House documents strike at abortion clinic claims
A House of Representatives panel offered evidence at an April 20 hearing that abortion clinics profit from trade in body parts of babies in apparent violation of federal law. The House Select Investigative Panel on Infant Lives released documents from a fetal tissue procurement business that appeared to contradict claims that clinics do not make a profit when selling organs and tissue from aborted babies.
The panel's hearing on fetal tissue pricing was the latest step in an investigation prompted by the release last year of undercover videos showing Planned Parenthood officials discussing the sale of organs from aborted children. The videos, recorded by hidden camera, featured Planned Parenthood executives acknowledging their willingness to manipulate the abortion procedure to preserve organs for sale and use.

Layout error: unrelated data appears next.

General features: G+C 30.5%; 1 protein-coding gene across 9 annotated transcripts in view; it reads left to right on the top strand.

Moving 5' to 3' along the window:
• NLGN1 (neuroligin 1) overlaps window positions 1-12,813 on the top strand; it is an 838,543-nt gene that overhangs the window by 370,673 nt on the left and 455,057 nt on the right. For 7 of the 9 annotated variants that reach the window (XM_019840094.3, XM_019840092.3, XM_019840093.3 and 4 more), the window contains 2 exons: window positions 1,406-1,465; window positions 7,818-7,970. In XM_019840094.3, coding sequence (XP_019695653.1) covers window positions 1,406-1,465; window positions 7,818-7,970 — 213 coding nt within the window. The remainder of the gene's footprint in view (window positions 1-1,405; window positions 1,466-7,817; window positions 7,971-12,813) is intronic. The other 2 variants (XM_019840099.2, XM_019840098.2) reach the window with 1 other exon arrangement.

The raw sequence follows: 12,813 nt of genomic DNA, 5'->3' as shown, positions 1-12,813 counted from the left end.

The House panel barely referred to Planned Parenthood -- the country's leading abortion provider -- during the hearing, but its role in the investigation was not lost on its defenders or critics.
The House's investigation "has demonstrated what the video testimony showed to be true, that Planned Parenthood and other groups have made a profit from the sale of infant body parts," said Russell Moore, president of the Southern Baptist Ethics & Religious Liberty Commission.
"Planned Parenthood is not a health care provider; they are pirates and grave-robbers of defenseless infants who have no grave," Moore told Baptist Press in written comments. "No culture can call itself humane while it tolerates such wickedness. I pray that our lawmakers would see this gross injustice and act on the side of human rights."